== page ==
BILL FORD: "I’ve never felt that a terribly hands-on model would fit our organization well."

Posted Mar 24, 2014

Detroit Lions vice chairman Bill Ford says his family will continue to have a hands-off approach to ownership after the passing of his father William Clay Ford, who was owner and chairman for 50 years

ORLANDO -- Only a few days following the passing of his father -- Detroit Lions owner and Chairman William Clay Ford -- Lions vice chairman Bill Ford spent time in Allen Park with receiver Golden Tate during his free agency visit.

After Tate signed a five-year, $31 million contract with the team later that day, he told reporters during his introductory press conference that the time spent with Bill Ford went a long way to him choosing to play in Detroit.

“I thought it was important,” Bill Ford told beat reporters at the NFL Annual Meetings today about his time spent with Tate. “I wanted to welcome him to Detroit. I wanted him to know how committed our franchise is and our family is to the franchise and also the opportunities for him to play a role in the community of Detroit.”

It’s something Bill Ford has done in the past with other free agents; it just hasn't been publically talked about a lot of times in the past.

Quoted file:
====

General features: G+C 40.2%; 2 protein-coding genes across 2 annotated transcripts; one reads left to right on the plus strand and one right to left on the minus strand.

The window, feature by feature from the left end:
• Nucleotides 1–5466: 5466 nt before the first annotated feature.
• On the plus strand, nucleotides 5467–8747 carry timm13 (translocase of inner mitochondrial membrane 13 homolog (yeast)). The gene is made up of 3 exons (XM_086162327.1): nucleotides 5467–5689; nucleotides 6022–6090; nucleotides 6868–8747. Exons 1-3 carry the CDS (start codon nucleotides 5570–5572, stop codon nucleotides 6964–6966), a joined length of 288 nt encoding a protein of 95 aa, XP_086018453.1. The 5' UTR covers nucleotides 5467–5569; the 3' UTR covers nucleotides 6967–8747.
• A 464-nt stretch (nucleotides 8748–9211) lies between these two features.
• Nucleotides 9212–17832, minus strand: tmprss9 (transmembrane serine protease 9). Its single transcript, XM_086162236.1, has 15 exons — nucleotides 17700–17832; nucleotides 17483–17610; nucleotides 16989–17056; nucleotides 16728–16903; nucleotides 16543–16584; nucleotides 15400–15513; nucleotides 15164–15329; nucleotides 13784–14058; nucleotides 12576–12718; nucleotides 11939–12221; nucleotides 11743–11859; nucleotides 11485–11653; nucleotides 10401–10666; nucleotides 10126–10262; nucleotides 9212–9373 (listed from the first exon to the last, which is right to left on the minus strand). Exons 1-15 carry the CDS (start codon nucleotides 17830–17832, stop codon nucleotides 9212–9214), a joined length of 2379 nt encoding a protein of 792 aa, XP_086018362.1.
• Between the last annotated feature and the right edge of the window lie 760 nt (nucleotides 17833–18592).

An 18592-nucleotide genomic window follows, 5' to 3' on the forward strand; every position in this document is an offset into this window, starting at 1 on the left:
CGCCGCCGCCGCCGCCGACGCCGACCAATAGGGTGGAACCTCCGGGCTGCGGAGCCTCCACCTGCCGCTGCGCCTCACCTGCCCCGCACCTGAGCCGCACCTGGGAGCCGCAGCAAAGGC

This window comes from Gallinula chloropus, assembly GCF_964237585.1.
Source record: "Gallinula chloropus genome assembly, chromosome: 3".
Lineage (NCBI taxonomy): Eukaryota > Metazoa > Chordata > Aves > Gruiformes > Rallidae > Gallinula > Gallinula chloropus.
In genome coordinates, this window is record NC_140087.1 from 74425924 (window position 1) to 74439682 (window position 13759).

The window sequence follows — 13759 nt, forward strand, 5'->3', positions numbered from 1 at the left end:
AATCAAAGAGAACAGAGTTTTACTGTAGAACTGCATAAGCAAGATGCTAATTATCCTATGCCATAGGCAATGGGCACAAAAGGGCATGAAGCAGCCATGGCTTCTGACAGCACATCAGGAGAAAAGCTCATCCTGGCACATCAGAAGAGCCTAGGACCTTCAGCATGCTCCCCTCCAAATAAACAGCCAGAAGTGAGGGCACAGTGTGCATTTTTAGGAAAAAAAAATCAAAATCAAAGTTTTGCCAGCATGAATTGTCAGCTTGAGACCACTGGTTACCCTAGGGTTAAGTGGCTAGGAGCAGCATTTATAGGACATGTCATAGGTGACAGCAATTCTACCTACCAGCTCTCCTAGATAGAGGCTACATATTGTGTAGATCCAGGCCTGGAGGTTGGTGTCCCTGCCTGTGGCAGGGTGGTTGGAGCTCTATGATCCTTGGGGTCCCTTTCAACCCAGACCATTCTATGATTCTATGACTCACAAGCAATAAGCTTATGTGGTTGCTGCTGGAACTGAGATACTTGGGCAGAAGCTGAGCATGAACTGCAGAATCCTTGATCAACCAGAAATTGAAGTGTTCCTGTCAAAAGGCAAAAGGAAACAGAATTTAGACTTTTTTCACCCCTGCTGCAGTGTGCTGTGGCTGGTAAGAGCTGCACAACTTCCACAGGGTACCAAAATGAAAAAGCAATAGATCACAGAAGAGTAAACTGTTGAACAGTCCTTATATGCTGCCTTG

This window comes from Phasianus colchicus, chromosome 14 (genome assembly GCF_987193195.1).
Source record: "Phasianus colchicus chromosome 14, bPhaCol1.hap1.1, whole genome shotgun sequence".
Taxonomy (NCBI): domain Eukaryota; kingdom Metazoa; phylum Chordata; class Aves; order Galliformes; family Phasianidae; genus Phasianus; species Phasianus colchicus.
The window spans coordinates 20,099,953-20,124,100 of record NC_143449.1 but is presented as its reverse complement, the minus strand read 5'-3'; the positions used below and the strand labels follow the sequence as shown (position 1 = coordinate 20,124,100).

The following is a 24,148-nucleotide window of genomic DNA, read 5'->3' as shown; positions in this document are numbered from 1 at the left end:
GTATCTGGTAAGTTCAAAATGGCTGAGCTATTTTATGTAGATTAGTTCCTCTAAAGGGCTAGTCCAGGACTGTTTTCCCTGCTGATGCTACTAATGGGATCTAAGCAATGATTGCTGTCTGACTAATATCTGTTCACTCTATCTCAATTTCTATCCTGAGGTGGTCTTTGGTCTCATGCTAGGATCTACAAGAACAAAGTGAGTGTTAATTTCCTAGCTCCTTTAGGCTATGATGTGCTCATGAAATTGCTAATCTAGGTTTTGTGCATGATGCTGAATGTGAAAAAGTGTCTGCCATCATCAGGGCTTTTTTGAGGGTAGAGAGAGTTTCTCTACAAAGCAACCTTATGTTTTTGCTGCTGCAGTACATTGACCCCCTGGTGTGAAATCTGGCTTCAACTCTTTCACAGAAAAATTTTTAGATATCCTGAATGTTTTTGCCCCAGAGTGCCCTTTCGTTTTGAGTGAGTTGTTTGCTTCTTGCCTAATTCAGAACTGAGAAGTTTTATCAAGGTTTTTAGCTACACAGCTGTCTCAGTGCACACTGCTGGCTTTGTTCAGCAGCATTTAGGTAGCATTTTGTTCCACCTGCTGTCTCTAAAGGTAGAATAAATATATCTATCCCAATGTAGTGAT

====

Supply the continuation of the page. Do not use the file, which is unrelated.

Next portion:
There have been question marks since the passing of Mr. Ford on how Bill Ford’s role as vice chairman might evolve, but he says not a whole lot will change.

“Nothing has really changed,” he said. “(The team) is still in our family. My mother is the primary owner now and I’m vice chairman and it’s all pretty much the same as it always was.”

Bill Ford is expected to be more involved moving forward, however.

“It’s really not too radical,” he said of how his job as vice chairman will evolve. “I always felt that ownership at all levels is really there to provide support to an organization, whether it’s my father or my mother or it’s me or anyone else.

“It’s to put the resources in place, hire the best people, make sure they’re well supported and then do reviews on performance and make sure they are all held to a high standard, and that won’t change.

The Ford Family has always taken a hands-off approach to ownership; letting the football minds they put in place handle that aspect of the organization. That won’t change, according to Bill Ford.

“There are different ownership models around the league,” he said. “I’ve never felt that a terribly hands-on model would fit our organization well.”